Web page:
Shares in Asia-Pacific largely fell in Monday trade as investors continue to monitor developments surrounding the recently discovered Omicron COVID-19 variant.
The Nikkei 225 in Japan leading losses regionally, dropping 1.71% by the afternoon. Hong Kong’s Hang Seng index also saw sizable losses, falling 1.21%. In mainland China, the Shanghai composite was down 0.38%.
South Korea’s KOSPI declined 0.67%, the Australia’s S&P/ASX 200 fell 0.54%, and the Straits Times index in Singapore slipped 1.12%.
Oil prices rose on Monday, recouping some losses after suffering their largest one-day drop since April 2020 on Friday. Investors looked for bargains but remained cautious with the focus on the Omicron coronavirus variant and Iran nuclear deal negotiations.
All eyes will be on how the Omicron will affect global economy and fuel demand, OPEC+ action and Iran nuclear talks this week.
The Brent now traded at $74.88 per barrel, and U.S. crude futures traded at $70.73 per barrel.
On Friday last week, the Brent futures ends at $72.72 a barrel. The WTI crude oil prices fell to $68.15 per barrel, down more than 12%, to it’s the lowest level in more than 2-1/2-month.
The U.S. dollar index - which measures the currency against six major peers - held at 96.215, after dipping to a one-week low of 95.973 on Friday. Benchmark 10-year yields rose 6 basis points to 1.543%.
Bitcoin prices were also higher, recovering after a Friday plunge. The cryptocurrency was trading at $57,390, while ether jumped 7% to $4,332.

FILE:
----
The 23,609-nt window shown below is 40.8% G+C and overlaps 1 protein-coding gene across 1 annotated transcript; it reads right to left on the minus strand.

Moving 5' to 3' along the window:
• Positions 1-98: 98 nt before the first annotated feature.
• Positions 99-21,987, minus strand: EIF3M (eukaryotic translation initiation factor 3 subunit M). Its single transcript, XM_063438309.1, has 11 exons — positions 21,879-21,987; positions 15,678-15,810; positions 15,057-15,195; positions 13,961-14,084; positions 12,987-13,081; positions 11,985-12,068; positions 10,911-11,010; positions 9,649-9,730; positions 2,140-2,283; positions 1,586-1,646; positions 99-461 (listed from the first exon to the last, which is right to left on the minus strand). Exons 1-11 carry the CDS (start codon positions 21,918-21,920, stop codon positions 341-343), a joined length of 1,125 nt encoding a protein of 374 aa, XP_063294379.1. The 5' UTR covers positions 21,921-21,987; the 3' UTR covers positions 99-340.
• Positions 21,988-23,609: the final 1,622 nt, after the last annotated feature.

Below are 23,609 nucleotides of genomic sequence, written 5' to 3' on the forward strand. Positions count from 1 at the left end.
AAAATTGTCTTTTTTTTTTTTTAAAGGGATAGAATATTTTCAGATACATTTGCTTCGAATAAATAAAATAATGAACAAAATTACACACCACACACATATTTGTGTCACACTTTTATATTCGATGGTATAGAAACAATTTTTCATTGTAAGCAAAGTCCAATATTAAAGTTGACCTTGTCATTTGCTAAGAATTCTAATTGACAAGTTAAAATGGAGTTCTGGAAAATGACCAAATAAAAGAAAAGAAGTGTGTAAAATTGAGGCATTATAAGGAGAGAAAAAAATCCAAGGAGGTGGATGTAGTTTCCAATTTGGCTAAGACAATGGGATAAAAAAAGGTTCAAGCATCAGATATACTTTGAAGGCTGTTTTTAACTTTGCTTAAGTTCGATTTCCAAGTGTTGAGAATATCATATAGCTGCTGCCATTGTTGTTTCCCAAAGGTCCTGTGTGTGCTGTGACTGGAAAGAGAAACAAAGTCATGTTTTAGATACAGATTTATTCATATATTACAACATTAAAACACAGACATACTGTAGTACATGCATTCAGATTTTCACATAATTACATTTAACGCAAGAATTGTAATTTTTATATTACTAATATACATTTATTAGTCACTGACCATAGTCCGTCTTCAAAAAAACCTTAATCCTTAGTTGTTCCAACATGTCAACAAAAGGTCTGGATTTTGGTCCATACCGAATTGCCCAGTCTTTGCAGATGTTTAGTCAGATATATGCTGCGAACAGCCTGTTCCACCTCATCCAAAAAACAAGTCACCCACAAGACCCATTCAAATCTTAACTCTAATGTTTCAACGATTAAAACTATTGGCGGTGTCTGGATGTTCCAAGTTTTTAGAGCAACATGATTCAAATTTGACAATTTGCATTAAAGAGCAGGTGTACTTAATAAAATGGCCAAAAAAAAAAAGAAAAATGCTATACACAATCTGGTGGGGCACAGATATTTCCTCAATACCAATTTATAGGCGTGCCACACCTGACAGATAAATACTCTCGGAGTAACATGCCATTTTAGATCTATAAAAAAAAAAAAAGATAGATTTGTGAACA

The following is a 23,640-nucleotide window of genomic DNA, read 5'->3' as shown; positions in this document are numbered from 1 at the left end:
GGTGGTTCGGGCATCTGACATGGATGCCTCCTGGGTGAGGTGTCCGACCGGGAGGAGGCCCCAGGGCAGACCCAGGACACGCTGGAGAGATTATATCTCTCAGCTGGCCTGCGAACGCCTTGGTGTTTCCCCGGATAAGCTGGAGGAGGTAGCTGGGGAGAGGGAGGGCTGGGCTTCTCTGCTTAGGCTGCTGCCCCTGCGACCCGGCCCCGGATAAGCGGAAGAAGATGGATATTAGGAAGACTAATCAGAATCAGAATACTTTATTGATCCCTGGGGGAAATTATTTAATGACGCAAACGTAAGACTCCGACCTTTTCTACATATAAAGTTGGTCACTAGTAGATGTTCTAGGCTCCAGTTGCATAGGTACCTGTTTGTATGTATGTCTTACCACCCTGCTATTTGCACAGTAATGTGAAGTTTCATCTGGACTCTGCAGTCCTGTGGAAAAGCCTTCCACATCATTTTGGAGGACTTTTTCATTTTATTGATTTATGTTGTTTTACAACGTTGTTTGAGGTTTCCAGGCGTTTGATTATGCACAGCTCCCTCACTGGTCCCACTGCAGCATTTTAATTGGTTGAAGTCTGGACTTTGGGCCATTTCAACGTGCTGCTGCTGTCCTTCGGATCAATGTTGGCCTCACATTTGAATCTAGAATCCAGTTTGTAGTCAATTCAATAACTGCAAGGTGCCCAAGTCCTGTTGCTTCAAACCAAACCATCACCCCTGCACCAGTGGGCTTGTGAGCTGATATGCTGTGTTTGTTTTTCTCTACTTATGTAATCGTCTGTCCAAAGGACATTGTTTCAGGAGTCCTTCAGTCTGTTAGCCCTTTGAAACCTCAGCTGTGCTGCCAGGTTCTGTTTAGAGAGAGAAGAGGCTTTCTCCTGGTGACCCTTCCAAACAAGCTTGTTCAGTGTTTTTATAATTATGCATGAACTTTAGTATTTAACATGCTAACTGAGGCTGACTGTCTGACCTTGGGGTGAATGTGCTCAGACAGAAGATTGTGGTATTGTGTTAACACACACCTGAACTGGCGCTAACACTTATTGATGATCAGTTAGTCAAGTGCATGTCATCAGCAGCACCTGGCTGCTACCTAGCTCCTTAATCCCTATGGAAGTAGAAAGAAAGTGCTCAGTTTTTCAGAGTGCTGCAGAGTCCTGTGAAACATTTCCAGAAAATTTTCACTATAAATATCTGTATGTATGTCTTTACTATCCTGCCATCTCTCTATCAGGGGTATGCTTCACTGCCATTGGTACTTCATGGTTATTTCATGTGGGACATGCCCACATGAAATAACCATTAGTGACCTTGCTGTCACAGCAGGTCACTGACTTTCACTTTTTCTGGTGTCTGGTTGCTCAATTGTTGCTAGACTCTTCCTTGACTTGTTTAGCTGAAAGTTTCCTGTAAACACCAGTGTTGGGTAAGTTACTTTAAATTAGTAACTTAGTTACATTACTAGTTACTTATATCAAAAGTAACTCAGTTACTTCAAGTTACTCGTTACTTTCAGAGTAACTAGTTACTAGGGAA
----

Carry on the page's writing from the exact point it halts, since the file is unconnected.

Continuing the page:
Gold prices edged higher on Monday as concerns over the impact of the possibly vaccine-resistant Omicron coronavirus variant supported the precious metal's safe-haven appeal.
Spot gold rose 0.18% to $1,795.10 per ounce. U.S. gold futures advanced 0.50% to $1,796.80.
Spot silver rose 1.15% to $23.40 per ounce. Platinum gained 1.33% to $967.00, while palladium was flat at $1,780.00.
Financial markets were on edge on Monday as investors prepared to see if the Omicron coronavirus variant would really derail a nascent reopening of economies around the world and the tightening plans of some central banks.
Overall, however, markets were a bit calmer compared to the sell-off last Friday as investors waited on more data to assess the extent of Omicron's impact, with several analysts cautioning that trade could be choppy for the next few weeks. The top U.S. infectious disease official, Dr Anthony Fauci, told President Joe Biden it will take about two weeks to have definitive information on the Omicron.
Travel stocks took a hit in Monday trade. In Japan, shares of Japan Airlines fell 3.93% while ANA Holdings declined 4.15%. Australia’s Qantas Airways slipped 2% while shares of Cathay Pacific in Hong Kong dropped 4.14%. In Singapore, shares of Singapore Airlines declined 2.18%.
Multiple countries, including the U.S., U.K, Japan, South Korea, Indonesia, Philippines, and some European countries have started to close borders to foreign visitors from this week.
The economic diary is also busy this week with China's manufacturing PMIs on Tuesday to offer another update on the health of the Asian giant. The U.S. ISM survey of factories is out on Wednesday, ahead of payrolls on Friday. Fed Chair Jerome Powell and Treasury Secretary Janet Yellen speak before Congress on Tuesday and Wednesday.
OPEC+ will meet on Thursday, when a policy decision will likely be announced on whether to adjust its plan to increase output by 400,000 barrels per day in January and beyond.